Growing up, the Palo Alto Borders was my psychogeographical center. It seems strange to say that of a store, never mind an outlet of a giant and mostly uniform chain, but there was nowhere else I was so free to grow up. For me and my friends, Borders became the mythic “third place,” not school or home, where young people could encounter each other on accident. TV shows conjure these unrealistic hangouts for a reason, whether it’s the Bronze in Buffy or the Peach Pit in 90210. They are spaces of collision and reaction, somewhere to find others and be found.

When I was 12 and my friends and I first started to explore the world, we didn’t have anywhere to go but downtown. We would walk to nowhere in particular or take the 35 bus, just to go alone together to the places people went. It didn’t hurt that at the time, there was a comics store (Heroes), a candy store (How Sweet It Is), a great pizza shop (Pizza A-Go-Go), and CD store in addition to Borders. Throw in Z Gallery, a tacky furniture and “art” chain whose couches became temporary living rooms until we were shooed away, and a few cheap and short-lived restaurants, and that was my downtown—a small circuit of limited shopping opportunities.

I must have walked hundreds of miles between these places growing up. But by the start of high school, all except Borders had closed.

Why didn’t we go to a library? Or a park? Because public spaces were custodial. Librarians looked like teachers, and we didn’t want to be shushed. In Palo Alto on the weekends, the parks are marked off for Little League or AYSO or youth lacrosse games during the day. We were trying to avoid the PTA mafia, not waltz into their lair. And just try hanging out in parks at night without risking a chat with the police.

Borders, on the other hand, didn’t have any list of unacceptable behaviors. Getting kicked out was rare, and the pierced, tattooed employees looked nothing like our parents and were generally unworried by our behavior. The bookstore had the single most accessible restroom and water fountain in the entire downtown area, so the phrase “I need to go to Borders” became a comprehensible alternative to “I need to go to the bathroom.” The workers there closed the bathroom before the rest of the store, leaving Palo Alto teens without a single toilet that isn’t tucked behind a paywall.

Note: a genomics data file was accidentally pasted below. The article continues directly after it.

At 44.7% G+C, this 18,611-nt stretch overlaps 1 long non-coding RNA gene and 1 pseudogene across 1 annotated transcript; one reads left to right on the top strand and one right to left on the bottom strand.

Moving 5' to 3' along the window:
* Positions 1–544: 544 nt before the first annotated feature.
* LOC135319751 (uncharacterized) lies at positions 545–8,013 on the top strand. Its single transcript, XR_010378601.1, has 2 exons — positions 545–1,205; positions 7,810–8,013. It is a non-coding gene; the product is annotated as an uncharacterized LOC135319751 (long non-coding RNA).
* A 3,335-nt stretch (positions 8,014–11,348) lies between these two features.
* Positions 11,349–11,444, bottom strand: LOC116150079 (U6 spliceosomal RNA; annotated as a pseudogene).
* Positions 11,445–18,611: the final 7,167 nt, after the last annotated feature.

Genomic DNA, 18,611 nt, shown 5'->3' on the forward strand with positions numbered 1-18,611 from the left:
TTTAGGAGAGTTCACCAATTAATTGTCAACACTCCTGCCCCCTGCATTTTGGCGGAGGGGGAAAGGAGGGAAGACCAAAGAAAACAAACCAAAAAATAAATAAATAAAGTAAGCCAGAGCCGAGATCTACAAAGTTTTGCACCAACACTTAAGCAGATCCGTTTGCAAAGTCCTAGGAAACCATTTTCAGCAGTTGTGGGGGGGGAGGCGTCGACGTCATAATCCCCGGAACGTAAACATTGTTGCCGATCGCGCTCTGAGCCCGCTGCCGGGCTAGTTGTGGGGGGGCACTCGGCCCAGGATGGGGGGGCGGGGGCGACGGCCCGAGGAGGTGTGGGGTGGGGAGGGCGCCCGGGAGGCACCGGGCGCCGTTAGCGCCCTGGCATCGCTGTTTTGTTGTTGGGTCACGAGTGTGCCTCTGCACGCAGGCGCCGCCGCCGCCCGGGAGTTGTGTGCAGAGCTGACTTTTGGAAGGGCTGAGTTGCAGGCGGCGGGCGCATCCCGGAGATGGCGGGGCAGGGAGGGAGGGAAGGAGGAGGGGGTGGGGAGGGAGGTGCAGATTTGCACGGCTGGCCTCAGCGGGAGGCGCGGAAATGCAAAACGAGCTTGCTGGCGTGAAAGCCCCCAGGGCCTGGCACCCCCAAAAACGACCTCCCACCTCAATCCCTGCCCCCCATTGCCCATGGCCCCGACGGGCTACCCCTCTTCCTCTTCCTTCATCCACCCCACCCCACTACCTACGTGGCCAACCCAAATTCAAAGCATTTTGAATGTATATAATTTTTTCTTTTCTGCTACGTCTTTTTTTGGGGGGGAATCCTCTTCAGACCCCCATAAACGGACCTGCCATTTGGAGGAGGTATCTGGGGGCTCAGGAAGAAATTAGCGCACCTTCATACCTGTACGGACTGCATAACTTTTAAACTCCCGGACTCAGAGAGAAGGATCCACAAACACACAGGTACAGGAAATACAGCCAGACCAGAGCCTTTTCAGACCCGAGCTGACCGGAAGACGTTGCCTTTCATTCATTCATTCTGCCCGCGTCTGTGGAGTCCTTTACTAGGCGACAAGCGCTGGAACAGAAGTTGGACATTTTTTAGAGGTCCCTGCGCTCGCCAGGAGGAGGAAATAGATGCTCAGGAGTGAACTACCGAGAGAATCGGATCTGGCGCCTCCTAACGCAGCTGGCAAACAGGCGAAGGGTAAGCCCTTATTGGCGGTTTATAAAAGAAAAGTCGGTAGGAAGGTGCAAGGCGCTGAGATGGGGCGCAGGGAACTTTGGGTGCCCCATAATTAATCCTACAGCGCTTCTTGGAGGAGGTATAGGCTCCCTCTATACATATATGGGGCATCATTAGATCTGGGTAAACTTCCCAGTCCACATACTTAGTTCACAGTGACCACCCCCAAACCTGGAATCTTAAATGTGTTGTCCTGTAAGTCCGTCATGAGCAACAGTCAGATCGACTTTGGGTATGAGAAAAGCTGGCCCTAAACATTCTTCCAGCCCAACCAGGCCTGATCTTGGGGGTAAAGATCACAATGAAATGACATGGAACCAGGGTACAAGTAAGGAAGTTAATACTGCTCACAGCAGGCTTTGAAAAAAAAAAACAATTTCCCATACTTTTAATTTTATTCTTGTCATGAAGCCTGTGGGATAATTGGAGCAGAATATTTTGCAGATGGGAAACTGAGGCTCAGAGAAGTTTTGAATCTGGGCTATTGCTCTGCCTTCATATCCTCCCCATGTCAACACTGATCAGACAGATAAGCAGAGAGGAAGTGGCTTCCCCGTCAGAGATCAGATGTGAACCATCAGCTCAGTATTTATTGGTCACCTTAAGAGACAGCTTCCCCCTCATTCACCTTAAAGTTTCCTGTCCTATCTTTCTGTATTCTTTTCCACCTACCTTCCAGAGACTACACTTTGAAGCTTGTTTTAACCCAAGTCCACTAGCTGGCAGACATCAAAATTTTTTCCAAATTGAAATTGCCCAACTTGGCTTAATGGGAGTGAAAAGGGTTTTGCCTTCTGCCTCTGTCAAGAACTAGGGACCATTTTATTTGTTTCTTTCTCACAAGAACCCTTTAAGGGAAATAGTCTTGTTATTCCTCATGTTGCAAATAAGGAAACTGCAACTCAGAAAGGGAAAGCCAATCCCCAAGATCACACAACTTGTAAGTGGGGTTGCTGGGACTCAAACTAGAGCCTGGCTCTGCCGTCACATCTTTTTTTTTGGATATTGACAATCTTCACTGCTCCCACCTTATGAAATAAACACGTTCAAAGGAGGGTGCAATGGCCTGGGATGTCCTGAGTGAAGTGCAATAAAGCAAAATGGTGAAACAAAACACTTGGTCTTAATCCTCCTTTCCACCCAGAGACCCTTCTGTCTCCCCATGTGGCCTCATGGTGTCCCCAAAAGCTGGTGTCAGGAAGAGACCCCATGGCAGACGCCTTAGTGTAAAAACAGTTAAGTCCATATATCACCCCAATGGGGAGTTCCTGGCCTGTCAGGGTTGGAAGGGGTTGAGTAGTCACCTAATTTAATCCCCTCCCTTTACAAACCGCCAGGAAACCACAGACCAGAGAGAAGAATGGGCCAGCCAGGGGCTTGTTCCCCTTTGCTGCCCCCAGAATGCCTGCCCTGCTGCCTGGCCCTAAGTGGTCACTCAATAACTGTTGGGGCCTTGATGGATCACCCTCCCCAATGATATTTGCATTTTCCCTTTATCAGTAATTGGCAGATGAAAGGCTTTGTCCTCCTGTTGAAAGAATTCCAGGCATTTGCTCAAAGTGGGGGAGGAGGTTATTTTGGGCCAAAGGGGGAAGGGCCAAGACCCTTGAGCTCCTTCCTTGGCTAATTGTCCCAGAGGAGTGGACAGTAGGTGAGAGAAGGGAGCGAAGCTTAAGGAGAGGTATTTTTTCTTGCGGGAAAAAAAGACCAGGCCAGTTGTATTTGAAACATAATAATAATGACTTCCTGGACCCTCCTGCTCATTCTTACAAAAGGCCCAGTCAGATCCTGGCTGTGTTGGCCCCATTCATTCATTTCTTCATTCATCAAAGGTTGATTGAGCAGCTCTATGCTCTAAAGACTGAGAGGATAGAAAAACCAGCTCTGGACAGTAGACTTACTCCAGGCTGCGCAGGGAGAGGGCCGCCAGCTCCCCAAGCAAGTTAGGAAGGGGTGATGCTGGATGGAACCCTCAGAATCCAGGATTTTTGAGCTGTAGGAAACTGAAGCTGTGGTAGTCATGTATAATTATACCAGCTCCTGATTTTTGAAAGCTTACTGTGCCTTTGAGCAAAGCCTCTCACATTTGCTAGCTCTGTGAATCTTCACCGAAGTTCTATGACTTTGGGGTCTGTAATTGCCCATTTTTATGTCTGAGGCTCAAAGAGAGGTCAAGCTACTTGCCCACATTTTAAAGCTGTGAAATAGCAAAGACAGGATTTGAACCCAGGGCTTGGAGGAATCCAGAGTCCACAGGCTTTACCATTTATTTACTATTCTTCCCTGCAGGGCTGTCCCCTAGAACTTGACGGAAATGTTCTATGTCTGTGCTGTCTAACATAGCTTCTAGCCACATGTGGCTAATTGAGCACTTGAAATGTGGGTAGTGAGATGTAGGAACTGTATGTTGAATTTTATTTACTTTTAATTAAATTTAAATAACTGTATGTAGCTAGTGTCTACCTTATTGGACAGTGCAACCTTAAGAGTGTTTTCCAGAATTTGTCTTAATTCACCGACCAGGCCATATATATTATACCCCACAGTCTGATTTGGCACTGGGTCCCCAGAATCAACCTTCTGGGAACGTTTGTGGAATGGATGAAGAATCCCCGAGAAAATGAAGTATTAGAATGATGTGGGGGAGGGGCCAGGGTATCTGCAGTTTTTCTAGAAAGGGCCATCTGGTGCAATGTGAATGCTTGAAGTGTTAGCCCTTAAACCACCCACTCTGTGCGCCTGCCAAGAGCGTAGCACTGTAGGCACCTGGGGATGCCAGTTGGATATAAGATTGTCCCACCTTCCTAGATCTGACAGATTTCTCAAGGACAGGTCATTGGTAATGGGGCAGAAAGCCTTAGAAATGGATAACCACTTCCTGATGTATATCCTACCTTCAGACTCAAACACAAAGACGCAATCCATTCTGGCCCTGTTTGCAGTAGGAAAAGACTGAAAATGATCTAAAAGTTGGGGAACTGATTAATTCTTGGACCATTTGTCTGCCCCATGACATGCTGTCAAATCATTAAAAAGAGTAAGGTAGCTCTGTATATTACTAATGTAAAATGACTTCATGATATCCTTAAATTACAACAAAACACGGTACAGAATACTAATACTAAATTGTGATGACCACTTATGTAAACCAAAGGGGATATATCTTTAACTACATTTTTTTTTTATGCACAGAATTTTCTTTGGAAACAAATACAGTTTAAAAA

Mostly when we went to Borders we would pick an uninhabited aisle (Christian Lit was probably the most popular), sit down, and read aloud from the most outlandish book we could find. Or we’d go from CD-listening station to station, trading headphones, discovering not just bands but popular music itself. We would spend hours, walk out without buying anything, and come back the next day to do the same thing. In return for their hospitality, I bought every birthday and holiday present for a decade at Borders.

On Friday afternoons in middle school, groups (by then co-ed) that could easily hit double digits would wander the blocks lazily, not having yet discovered the booze, drugs, and sex that would later send us to smoky basements in houses temporarily without parents. Borders was the assumed launching place for any downtown meetup; we learned each other’s waiting aisles. On nights we felt enterprising, we’d gather a group for capture the flag and use Borders’ two levels as opposing territories.